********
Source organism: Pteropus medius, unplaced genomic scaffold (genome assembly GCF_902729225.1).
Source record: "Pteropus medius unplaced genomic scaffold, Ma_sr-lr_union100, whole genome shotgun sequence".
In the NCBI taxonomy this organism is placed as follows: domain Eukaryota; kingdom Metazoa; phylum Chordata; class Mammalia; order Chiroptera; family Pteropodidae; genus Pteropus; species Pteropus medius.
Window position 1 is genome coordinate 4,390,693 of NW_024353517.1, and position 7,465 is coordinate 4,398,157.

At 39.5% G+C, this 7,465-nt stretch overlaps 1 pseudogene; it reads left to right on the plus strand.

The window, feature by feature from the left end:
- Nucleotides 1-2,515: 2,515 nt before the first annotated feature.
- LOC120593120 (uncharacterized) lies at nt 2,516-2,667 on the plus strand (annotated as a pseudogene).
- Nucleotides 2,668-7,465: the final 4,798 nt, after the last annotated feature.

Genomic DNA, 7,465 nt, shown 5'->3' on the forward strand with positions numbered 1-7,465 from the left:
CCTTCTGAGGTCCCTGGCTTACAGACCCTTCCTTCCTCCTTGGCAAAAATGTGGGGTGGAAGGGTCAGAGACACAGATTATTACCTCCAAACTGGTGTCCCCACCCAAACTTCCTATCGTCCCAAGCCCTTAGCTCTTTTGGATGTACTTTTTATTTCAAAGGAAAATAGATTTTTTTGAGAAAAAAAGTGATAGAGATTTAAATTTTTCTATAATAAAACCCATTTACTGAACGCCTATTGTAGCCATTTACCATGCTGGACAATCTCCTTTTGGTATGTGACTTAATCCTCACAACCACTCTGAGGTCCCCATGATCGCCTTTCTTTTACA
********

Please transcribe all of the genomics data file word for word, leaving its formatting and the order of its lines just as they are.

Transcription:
Source organism: Pteropus medius, unplaced genomic scaffold (genome assembly GCF_902729225.1).
Source record: "Pteropus medius unplaced genomic scaffold, Ma_sr-lr_union100, whole genome shotgun sequence".
In the NCBI taxonomy this organism is placed as follows: domain Eukaryota; kingdom Metazoa; phylum Chordata; class Mammalia; order Chiroptera; family Pteropodidae; genus Pteropus; species Pteropus medius.
Window position 1 is genome coordinate 4,390,693 of NW_024353517.1, and position 7,465 is coordinate 4,398,157.

At 39.5% G+C, this 7,465-nt stretch overlaps 1 pseudogene; it reads left to right on the plus strand.

The window, feature by feature from the left end:
- Nucleotides 1-2,515: 2,515 nt before the first annotated feature.
- LOC120593120 (uncharacterized) lies at nt 2,516-2,667 on the plus strand (annotated as a pseudogene).
- Nucleotides 2,668-7,465: the final 4,798 nt, after the last annotated feature.

Genomic DNA, 7,465 nt, shown 5'->3' on the forward strand with positions numbered 1-7,465 from the left:
CCTTCTGAGGTCCCTGGCTTACAGACCCTTCCTTCCTCCTTGGCAAAAATGTGGGGTGGAAGGGTCAGAGACACAGATTATTACCTCCAAACTGGTGTCCCCACCCAAACTTCCTATCGTCCCAAGCCCTTAGCTCTTTTGGATGTACTTTTTATTTCAAAGGAAAATAGATTTTTTTGAGAAAAAAAGTGATAGAGATTTAAATTTTTCTATAATAAAACCCATTTACTGAACGCCTATTGTAGCCATTTACCATGCTGGACAATCTCCTTTTGGTATGTGACTTAATCCTCACAACCACTCTGAGGTCCCCATGATCGCCTTTCTTTTACA